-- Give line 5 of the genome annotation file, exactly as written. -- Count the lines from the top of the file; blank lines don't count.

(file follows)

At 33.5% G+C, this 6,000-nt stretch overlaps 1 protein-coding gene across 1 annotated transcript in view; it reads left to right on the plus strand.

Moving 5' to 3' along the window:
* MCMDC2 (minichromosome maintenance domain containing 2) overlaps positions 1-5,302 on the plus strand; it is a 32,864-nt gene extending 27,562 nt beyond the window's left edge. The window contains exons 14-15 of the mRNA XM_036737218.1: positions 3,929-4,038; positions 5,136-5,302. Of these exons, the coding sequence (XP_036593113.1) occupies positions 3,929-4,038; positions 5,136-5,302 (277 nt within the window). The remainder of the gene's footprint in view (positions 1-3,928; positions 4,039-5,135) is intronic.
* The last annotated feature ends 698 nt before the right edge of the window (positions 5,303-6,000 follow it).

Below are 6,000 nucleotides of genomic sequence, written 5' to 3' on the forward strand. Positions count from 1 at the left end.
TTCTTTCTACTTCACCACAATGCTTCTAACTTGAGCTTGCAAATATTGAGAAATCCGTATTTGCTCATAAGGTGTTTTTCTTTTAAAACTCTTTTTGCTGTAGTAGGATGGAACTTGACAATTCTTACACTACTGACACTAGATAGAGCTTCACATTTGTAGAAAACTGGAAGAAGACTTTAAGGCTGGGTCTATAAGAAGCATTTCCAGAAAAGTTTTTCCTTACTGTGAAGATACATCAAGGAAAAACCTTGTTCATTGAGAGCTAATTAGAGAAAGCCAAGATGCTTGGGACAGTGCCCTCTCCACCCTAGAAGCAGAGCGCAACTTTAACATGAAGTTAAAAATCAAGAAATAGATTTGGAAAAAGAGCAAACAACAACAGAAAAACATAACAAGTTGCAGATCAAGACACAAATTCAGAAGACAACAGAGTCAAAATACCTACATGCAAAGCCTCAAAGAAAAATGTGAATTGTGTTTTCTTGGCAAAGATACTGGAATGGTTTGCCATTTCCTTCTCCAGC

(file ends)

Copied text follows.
Below are 6,000 nucleotides of genomic sequence, written 5' to 3' on the forward strand. Positions count from 1 at the left end.